This clash of rebels and fanatics plays itself out continuously in less dramatic forms. Fierce Muslim youth in madrassas and ecstatic Christian youth in Sunday schools and summer Bible study camps help to keep ideological oppositions (and their deadly political consequences) alive, but we hear less about the independent young people who resist their indoctrination and break away. What enables them to see past the official stories and strike out for understandings of their own? What forms of coercion and rejection are they subjected to—how costly is the freedom they achieve in terms of family affection and social acceptance?

It is hard to get good evidence on these points. People do not advertise their histories, so it is not usually obvious which of us have passed this way. The editors of this book did not initially know this about each other. In the course of working together in the Ph.D. program in the Human Sciences at the George Washington University we discovered (in the context of a small reading group on feminist ethics) a community of personal interest in the fact that under different regimes, at different times, and in different places, we had been subjected to similar ordeals—the frequent and all too familiar ordeals of children brought up by stubbornly religious parents. We came respectively from the Exclusive Brethren in England in the 1930s and 1940s, and from the Church of Jesus Christ of Latter-day Saints in Utah in the 1970s and 1980s. It was not surprising that the dissertation topic we agreed on should reflect an interest in parental influences on the potential autonomy of their children.

When that work was finished and defended, we reopened a discussion that had begun along the way about the possibility of writing a joint article on the specific moral issues that arise when the convictions of one generation have a determining effect on the freedom of the next. But a scholarly article would capture only part of what concerned us; it would not convey a sense of the lived experience of indoctrination and of the work involved in achieving liberation from it. Here already our histories diverged, the details of the religious background and the reaction of the faithful to our apostasy (a term fraught with significance for believers) being quite different in the two cases. Mormons tend to be inclusive—those who lapse are still considered members and would no doubt be welcomed back at any time. But Exclusives are true to their name, and cut off those who lapse as rapidly and definitively as possible. So the vivid autobiographical parts of each story would not be easy to incorporate smoothly into the same text.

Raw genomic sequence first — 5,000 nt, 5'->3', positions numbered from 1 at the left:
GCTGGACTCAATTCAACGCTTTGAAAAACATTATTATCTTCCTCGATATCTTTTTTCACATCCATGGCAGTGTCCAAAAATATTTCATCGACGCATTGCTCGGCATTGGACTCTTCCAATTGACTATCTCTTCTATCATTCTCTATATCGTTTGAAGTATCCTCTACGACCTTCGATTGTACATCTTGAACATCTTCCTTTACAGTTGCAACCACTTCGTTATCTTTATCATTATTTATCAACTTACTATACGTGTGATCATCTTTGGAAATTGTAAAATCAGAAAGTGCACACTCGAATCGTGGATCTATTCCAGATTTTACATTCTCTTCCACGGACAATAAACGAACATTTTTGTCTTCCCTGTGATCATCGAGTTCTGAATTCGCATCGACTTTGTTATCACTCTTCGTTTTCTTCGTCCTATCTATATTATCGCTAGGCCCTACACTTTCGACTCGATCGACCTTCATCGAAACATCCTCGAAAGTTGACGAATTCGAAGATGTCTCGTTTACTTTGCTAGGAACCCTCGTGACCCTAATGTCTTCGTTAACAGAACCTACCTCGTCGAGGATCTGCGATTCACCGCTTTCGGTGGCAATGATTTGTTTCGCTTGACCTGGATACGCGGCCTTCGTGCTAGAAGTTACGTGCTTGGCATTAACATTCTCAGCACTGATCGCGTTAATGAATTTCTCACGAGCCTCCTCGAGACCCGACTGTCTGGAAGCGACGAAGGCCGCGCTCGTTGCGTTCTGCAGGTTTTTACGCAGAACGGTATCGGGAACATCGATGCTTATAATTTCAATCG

The project therefore remained tentative until it occurred to us that since presumably not too many people in the field were aware of our own intellectual origins, there were probably others out there of whose origins we and the rest of the profession were similarly unaware, even though they might have be as difficult and as interesting as ours. The idea of an article therefore metamorphosed into the idea of a book—this book.

Our suspicions about others having similar experiences were confirmed by the number of enthusiastic responses we received to our call for papers. There were not just a few people whose interest in philosophy helped them come to terms with their own childhood religious indoctrination, but dozens scattered around the world. And their personal stories differed, at times drastically. We eventually selected what we think to be a good representation of the variety of personal experiences, philosophical analyses, and religious orientations we encountered. The autobiographical components of the chapters reflect the nature of each writer’s childhood community of belief and the price that had to be paid to escape from it. Most, though not all, of these histories involved some degree of personal stress. The professional components look at the moral issues that arise when caregivers try to coerce the beliefs of those entrusted to them, particularly when this involves restricting opportunities for personal development, the withholding of love, and so on.

The testimonies and reflections collected here are diverse, but their common theme gives them a striking unity. Their importance goes far beyond the bounds of professional philosophy—the fates of nations hang on the conflicting views with which each new generation of citizens is indoctrinated. If the world is to be really free, the chains of belief that seem to descend inexorably from parents to children, from religious and political leaders to their followers, have to be broken—in our own culture no less than in alien ones. We want to draw attention, through concrete examples, to the moral responsibilities of those who influence the young—responsibilities not only to those who resist, but even more to those who do not. While our examples are drawn from contexts in which there are overt religious agendas, the issues they raise are no less important in education generally, with its burden of unstated ideological and even theological assumptions.